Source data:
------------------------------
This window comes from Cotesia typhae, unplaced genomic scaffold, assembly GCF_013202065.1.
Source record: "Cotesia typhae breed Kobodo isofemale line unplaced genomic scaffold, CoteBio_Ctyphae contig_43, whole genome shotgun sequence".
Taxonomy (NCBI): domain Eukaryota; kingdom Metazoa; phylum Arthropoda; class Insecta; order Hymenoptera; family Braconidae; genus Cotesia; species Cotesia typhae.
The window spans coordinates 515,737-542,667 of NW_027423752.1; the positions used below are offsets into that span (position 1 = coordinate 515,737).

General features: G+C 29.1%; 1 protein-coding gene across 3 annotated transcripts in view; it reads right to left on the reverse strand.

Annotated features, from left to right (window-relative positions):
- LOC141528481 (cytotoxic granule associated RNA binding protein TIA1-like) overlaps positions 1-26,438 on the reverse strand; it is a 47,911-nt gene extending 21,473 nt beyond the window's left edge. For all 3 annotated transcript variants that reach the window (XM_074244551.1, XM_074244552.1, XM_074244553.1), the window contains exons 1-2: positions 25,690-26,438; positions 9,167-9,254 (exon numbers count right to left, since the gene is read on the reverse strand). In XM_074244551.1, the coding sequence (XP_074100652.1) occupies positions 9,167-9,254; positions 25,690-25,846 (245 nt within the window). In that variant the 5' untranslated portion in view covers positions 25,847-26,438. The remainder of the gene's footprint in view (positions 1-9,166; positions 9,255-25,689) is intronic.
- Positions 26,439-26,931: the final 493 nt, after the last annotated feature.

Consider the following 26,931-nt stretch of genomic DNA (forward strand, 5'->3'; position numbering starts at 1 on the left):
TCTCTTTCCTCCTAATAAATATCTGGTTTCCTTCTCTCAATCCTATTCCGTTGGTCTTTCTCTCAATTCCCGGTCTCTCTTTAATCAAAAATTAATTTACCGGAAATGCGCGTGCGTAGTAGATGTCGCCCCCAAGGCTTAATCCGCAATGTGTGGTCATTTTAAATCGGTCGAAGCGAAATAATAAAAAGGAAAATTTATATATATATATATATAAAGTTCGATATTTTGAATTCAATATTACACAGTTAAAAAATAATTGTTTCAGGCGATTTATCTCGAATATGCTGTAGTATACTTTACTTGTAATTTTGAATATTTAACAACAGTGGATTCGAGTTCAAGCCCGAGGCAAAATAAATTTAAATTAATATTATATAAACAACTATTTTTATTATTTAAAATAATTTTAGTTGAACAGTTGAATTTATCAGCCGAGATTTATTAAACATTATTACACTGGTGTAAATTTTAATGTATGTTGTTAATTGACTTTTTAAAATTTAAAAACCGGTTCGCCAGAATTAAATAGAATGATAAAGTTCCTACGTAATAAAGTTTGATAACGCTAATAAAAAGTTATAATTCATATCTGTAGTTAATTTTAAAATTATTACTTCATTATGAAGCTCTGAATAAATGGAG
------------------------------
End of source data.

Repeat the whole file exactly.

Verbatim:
This window comes from Cotesia typhae, unplaced genomic scaffold, assembly GCF_013202065.1.
Source record: "Cotesia typhae breed Kobodo isofemale line unplaced genomic scaffold, CoteBio_Ctyphae contig_43, whole genome shotgun sequence".
Taxonomy (NCBI): domain Eukaryota; kingdom Metazoa; phylum Arthropoda; class Insecta; order Hymenoptera; family Braconidae; genus Cotesia; species Cotesia typhae.
The window spans coordinates 515,737-542,667 of NW_027423752.1; the positions used below are offsets into that span (position 1 = coordinate 515,737).

General features: G+C 29.1%; 1 protein-coding gene across 3 annotated transcripts in view; it reads right to left on the reverse strand.

Annotated features, from left to right (window-relative positions):
- LOC141528481 (cytotoxic granule associated RNA binding protein TIA1-like) overlaps positions 1-26,438 on the reverse strand; it is a 47,911-nt gene extending 21,473 nt beyond the window's left edge. For all 3 annotated transcript variants that reach the window (XM_074244551.1, XM_074244552.1, XM_074244553.1), the window contains exons 1-2: positions 25,690-26,438; positions 9,167-9,254 (exon numbers count right to left, since the gene is read on the reverse strand). In XM_074244551.1, the coding sequence (XP_074100652.1) occupies positions 9,167-9,254; positions 25,690-25,846 (245 nt within the window). In that variant the 5' untranslated portion in view covers positions 25,847-26,438. The remainder of the gene's footprint in view (positions 1-9,166; positions 9,255-25,689) is intronic.
- Positions 26,439-26,931: the final 493 nt, after the last annotated feature.

Consider the following 26,931-nt stretch of genomic DNA (forward strand, 5'->3'; position numbering starts at 1 on the left):
TCTCTTTCCTCCTAATAAATATCTGGTTTCCTTCTCTCAATCCTATTCCGTTGGTCTTTCTCTCAATTCCCGGTCTCTCTTTAATCAAAAATTAATTTACCGGAAATGCGCGTGCGTAGTAGATGTCGCCCCCAAGGCTTAATCCGCAATGTGTGGTCATTTTAAATCGGTCGAAGCGAAATAATAAAAAGGAAAATTTATATATATATATATATAAAGTTCGATATTTTGAATTCAATATTACACAGTTAAAAAATAATTGTTTCAGGCGATTTATCTCGAATATGCTGTAGTATACTTTACTTGTAATTTTGAATATTTAACAACAGTGGATTCGAGTTCAAGCCCGAGGCAAAATAAATTTAAATTAATATTATATAAACAACTATTTTTATTATTTAAAATAATTTTAGTTGAACAGTTGAATTTATCAGCCGAGATTTATTAAACATTATTACACTGGTGTAAATTTTAATGTATGTTGTTAATTGACTTTTTAAAATTTAAAAACCGGTTCGCCAGAATTAAATAGAATGATAAAGTTCCTACGTAATAAAGTTTGATAACGCTAATAAAAAGTTATAATTCATATCTGTAGTTAATTTTAAAATTATTACTTCATTATGAAGCTCTGAATAAATGGAG